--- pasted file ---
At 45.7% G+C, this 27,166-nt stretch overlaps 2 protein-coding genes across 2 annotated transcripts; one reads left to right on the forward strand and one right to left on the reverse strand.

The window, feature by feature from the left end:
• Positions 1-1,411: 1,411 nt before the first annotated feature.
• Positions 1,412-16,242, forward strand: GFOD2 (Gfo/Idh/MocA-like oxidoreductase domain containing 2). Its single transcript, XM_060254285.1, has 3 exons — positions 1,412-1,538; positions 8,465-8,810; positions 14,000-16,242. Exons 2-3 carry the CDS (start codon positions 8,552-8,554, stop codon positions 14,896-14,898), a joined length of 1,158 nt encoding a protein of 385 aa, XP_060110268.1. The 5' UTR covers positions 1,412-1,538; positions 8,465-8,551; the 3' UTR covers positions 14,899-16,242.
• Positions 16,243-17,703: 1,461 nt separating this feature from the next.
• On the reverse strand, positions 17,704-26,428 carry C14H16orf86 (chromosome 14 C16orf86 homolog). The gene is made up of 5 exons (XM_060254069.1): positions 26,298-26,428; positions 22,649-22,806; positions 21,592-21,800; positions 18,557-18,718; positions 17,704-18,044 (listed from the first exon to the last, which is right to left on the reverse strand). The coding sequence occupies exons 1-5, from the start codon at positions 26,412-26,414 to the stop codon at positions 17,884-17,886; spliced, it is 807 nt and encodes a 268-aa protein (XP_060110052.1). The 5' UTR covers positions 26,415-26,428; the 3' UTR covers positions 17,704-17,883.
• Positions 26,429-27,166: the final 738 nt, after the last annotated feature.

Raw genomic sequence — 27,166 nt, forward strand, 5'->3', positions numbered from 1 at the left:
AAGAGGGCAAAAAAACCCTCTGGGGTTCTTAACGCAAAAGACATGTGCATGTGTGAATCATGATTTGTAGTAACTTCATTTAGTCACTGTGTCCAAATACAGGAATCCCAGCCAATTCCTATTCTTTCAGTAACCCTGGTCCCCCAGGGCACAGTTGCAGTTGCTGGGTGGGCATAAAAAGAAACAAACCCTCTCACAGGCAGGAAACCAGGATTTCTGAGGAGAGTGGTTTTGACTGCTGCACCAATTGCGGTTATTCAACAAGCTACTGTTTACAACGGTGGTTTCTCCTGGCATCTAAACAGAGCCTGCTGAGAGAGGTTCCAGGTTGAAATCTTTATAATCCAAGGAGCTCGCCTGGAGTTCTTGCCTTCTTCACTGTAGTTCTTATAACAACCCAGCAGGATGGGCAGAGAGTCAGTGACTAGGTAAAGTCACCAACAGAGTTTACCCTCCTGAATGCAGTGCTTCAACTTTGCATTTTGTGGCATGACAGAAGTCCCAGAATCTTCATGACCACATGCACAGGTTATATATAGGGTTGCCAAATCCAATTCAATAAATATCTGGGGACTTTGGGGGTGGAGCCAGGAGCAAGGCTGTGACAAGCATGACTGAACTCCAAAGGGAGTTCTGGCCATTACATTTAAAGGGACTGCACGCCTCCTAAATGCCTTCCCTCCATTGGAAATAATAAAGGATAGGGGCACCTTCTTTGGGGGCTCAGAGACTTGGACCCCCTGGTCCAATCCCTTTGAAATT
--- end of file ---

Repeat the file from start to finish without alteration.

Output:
At 45.7% G+C, this 27,166-nt stretch overlaps 2 protein-coding genes across 2 annotated transcripts; one reads left to right on the forward strand and one right to left on the reverse strand.

The window, feature by feature from the left end:
• Positions 1-1,411: 1,411 nt before the first annotated feature.
• Positions 1,412-16,242, forward strand: GFOD2 (Gfo/Idh/MocA-like oxidoreductase domain containing 2). Its single transcript, XM_060254285.1, has 3 exons — positions 1,412-1,538; positions 8,465-8,810; positions 14,000-16,242. Exons 2-3 carry the CDS (start codon positions 8,552-8,554, stop codon positions 14,896-14,898), a joined length of 1,158 nt encoding a protein of 385 aa, XP_060110268.1. The 5' UTR covers positions 1,412-1,538; positions 8,465-8,551; the 3' UTR covers positions 14,899-16,242.
• Positions 16,243-17,703: 1,461 nt separating this feature from the next.
• On the reverse strand, positions 17,704-26,428 carry C14H16orf86 (chromosome 14 C16orf86 homolog). The gene is made up of 5 exons (XM_060254069.1): positions 26,298-26,428; positions 22,649-22,806; positions 21,592-21,800; positions 18,557-18,718; positions 17,704-18,044 (listed from the first exon to the last, which is right to left on the reverse strand). The coding sequence occupies exons 1-5, from the start codon at positions 26,412-26,414 to the stop codon at positions 17,884-17,886; spliced, it is 807 nt and encodes a 268-aa protein (XP_060110052.1). The 5' UTR covers positions 26,415-26,428; the 3' UTR covers positions 17,704-17,883.
• Positions 26,429-27,166: the final 738 nt, after the last annotated feature.

Raw genomic sequence — 27,166 nt, forward strand, 5'->3', positions numbered from 1 at the left:
AAGAGGGCAAAAAAACCCTCTGGGGTTCTTAACGCAAAAGACATGTGCATGTGTGAATCATGATTTGTAGTAACTTCATTTAGTCACTGTGTCCAAATACAGGAATCCCAGCCAATTCCTATTCTTTCAGTAACCCTGGTCCCCCAGGGCACAGTTGCAGTTGCTGGGTGGGCATAAAAAGAAACAAACCCTCTCACAGGCAGGAAACCAGGATTTCTGAGGAGAGTGGTTTTGACTGCTGCACCAATTGCGGTTATTCAACAAGCTACTGTTTACAACGGTGGTTTCTCCTGGCATCTAAACAGAGCCTGCTGAGAGAGGTTCCAGGTTGAAATCTTTATAATCCAAGGAGCTCGCCTGGAGTTCTTGCCTTCTTCACTGTAGTTCTTATAACAACCCAGCAGGATGGGCAGAGAGTCAGTGACTAGGTAAAGTCACCAACAGAGTTTACCCTCCTGAATGCAGTGCTTCAACTTTGCATTTTGTGGCATGACAGAAGTCCCAGAATCTTCATGACCACATGCACAGGTTATATATAGGGTTGCCAAATCCAATTCAATAAATATCTGGGGACTTTGGGGGTGGAGCCAGGAGCAAGGCTGTGACAAGCATGACTGAACTCCAAAGGGAGTTCTGGCCATTACATTTAAAGGGACTGCACGCCTCCTAAATGCCTTCCCTCCATTGGAAATAATAAAGGATAGGGGCACCTTCTTTGGGGGCTCAGAGACTTGGACCCCCTGGTCCAATCCCTTTGAAATT